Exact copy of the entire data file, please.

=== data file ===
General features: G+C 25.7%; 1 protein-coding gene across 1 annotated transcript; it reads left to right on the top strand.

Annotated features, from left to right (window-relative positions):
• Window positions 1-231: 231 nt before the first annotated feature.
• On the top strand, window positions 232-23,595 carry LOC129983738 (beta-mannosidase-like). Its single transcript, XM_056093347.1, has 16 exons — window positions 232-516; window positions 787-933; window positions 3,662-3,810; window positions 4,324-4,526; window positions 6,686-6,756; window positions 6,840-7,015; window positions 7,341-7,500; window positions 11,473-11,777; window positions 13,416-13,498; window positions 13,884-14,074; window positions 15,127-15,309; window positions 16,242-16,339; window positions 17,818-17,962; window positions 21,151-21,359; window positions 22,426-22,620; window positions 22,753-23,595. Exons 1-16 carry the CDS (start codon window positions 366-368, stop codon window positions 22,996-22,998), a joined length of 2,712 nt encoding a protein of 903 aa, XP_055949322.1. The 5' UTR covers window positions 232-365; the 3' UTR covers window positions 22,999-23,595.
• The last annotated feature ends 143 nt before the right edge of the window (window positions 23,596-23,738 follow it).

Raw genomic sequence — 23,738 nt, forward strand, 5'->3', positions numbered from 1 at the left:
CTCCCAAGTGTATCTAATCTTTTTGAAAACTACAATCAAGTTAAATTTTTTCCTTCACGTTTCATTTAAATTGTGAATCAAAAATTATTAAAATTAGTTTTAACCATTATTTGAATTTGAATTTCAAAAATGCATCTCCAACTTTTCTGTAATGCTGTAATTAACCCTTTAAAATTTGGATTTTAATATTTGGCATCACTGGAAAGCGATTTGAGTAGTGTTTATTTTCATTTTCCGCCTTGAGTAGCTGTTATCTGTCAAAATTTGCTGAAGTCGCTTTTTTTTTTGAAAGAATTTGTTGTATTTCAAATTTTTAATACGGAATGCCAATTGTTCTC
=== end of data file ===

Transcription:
General features: G+C 25.7%; 1 protein-coding gene across 1 annotated transcript; it reads left to right on the top strand.

Annotated features, from left to right (window-relative positions):
• Window positions 1-231: 231 nt before the first annotated feature.
• On the top strand, window positions 232-23,595 carry LOC129983738 (beta-mannosidase-like). Its single transcript, XM_056093347.1, has 16 exons — window positions 232-516; window positions 787-933; window positions 3,662-3,810; window positions 4,324-4,526; window positions 6,686-6,756; window positions 6,840-7,015; window positions 7,341-7,500; window positions 11,473-11,777; window positions 13,416-13,498; window positions 13,884-14,074; window positions 15,127-15,309; window positions 16,242-16,339; window positions 17,818-17,962; window positions 21,151-21,359; window positions 22,426-22,620; window positions 22,753-23,595. Exons 1-16 carry the CDS (start codon window positions 366-368, stop codon window positions 22,996-22,998), a joined length of 2,712 nt encoding a protein of 903 aa, XP_055949322.1. The 5' UTR covers window positions 232-365; the 3' UTR covers window positions 22,999-23,595.
• The last annotated feature ends 143 nt before the right edge of the window (window positions 23,596-23,738 follow it).

Raw genomic sequence — 23,738 nt, forward strand, 5'->3', positions numbered from 1 at the left:
CTCCCAAGTGTATCTAATCTTTTTGAAAACTACAATCAAGTTAAATTTTTTCCTTCACGTTTCATTTAAATTGTGAATCAAAAATTATTAAAATTAGTTTTAACCATTATTTGAATTTGAATTTCAAAAATGCATCTCCAACTTTTCTGTAATGCTGTAATTAACCCTTTAAAATTTGGATTTTAATATTTGGCATCACTGGAAAGCGATTTGAGTAGTGTTTATTTTCATTTTCCGCCTTGAGTAGCTGTTATCTGTCAAAATTTGCTGAAGTCGCTTTTTTTTTTGAAAGAATTTGTTGTATTTCAAATTTTTAATACGGAATGCCAATTGTTCTC